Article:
on Jun 15, 2011 at 6:35 am
Commentators continue to analyze Mondayâ€™s opinions, particularly Nevada Commission on Ethics v. Carrigan, in which the Court held that a Nevada ethics law which prohibits legislators from voting when they have a conflict of interest is not unconstitutionally overbroad.Â At the First Amendment Center, Tony Mauro discusses Justice Scaliaâ€™s reliance on historical arguments in Carrigan and other First Amendment cases. (Thanks to Howard Bashman of How Appealing for the link.) In a Balkinization post that Rick Hasen of the Election Law Blog labels a â€œmust-read,â€ Deborah Hellman contends that the rationale for the Carrigan decision â€œcan be easily extended to unravel the Courtâ€™s campaign finance doctrine.â€ (Also at Balkinization, Mark Tushnet highlights a passage from Justice Scaliaâ€™s majority opinion that he describes as â€œapproach[ing] elegance.â€) The editorial board of the Los Angeles Times applauds the decision, describing it as â€œgood news for citizens who want their elected representatives to be held to high standards of integrity.â€
In the Boston Globe and (separately) at ACSblog, Martha Davis criticizes the result in Flores-Villar v. United States, a gender-discrimination case in which an equally divided Court (with Justice Kagan recused) affirmed, without an opinion, a decision of the Ninth Circuit upholding the constitutionality of a citizenship-transmission statute that treats U.S. fathers differently from U.S. mothers. At ACSblog, she observes that, â€œ[b]ecause the Court could muster only a single sentence, historians â€“ not journalists and law professors â€“ will be the ones who tell the story of Flores-Villar v. U.S.â€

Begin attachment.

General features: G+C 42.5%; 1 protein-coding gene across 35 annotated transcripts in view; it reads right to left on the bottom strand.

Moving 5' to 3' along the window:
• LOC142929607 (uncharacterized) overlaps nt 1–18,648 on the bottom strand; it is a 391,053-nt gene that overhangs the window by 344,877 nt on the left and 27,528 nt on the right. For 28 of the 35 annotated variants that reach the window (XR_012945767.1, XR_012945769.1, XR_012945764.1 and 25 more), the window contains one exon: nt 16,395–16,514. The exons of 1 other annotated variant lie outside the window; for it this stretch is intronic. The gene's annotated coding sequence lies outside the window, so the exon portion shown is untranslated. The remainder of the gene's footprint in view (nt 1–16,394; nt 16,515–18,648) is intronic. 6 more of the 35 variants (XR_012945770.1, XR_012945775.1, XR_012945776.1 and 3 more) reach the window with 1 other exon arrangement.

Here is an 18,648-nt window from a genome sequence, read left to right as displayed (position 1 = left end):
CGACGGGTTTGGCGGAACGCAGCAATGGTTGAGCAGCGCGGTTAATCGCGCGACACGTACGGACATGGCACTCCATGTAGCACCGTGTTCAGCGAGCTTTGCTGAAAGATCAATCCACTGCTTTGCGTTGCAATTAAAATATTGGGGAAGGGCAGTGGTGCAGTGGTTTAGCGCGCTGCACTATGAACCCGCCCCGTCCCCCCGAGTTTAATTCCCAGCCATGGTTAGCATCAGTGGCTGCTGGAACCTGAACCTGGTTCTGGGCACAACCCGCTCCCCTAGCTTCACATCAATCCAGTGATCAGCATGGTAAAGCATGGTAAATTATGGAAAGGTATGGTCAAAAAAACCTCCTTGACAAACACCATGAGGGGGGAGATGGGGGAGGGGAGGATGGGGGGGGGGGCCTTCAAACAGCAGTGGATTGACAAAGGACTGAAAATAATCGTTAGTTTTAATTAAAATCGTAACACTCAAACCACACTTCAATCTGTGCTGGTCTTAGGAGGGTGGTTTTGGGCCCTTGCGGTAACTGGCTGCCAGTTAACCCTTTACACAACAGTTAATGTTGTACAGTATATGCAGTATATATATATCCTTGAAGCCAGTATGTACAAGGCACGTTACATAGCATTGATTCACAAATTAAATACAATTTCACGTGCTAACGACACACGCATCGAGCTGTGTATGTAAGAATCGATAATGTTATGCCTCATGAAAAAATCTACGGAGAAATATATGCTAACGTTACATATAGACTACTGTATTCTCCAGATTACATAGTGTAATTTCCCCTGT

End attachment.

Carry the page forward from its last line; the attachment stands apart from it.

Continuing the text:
The editorial board of the New York Times criticizes the Courtâ€™s decision in the securities fraud case Janus Capital Group v. First Derivative Traders, which held that a mutual fund investment adviser cannot be held liable for misstatements in the fundâ€™s prospectuses because it did not â€œmakeâ€ the misstatements.Â In the boardâ€™s view, â€œ[t]here is no doubtâ€ that the adviser is responsible for the misstatements; â€œ[i]t used legal ventriloquism to speak through the business trust and Janus funds.â€
- Gwen Ifill of the PBS NewsHour interviews retired Justice John Paul Stevens about his forthcoming book, changes on the Court, and his tennis game.
- In his Sidebar column for the New York Times, Adam Liptak discusses the Justicesâ€™ increasing use of dictionaries in their opinions, a practice he describes as â€œbooming.â€ The Volokh Conspiracy, Constitutional Law Prof Blog, the Conglomerate, and ABA Journal all take note of the column.
- The Associated Press (via the New York Times and noted by the WSJ Law Blog) surveys the Justicesâ€™ summer plans.
- In a guest post at Election Law Blog, Anita Krishankumar analyzes Justice Scaliaâ€™s dissent in Sykes v. United States, in which the Court held that fleeing from a police officer in a car is a â€œviolent felonyâ€ for purposes of the Armed Career Criminal Act.Â The dissent, she suggests, â€œpresents an interesting take on the Court-Congress dialogue.â€
- The Hollywood Reporter asks, â€œWhy has the Supreme Court taken so long on [the] video game ruling?â€ (i.e., Brown v. Entertainment Merchants Association). At the Legal Pulse, Richard Samp reads the tea leaves and guesses that â€œChief Justice Roberts assigned the Brown decision to himself, and is writing a decision striking down Californiaâ€™s restrictions on violent video games.â€
- In a New York Times obituary for law professor David Baldus, Adam Liptak recounts how Baldusâ€™s â€œpioneering research on race and the death penalty came within a vote of persuading the Supreme Court to make fundamental changes in the capital justice system.â€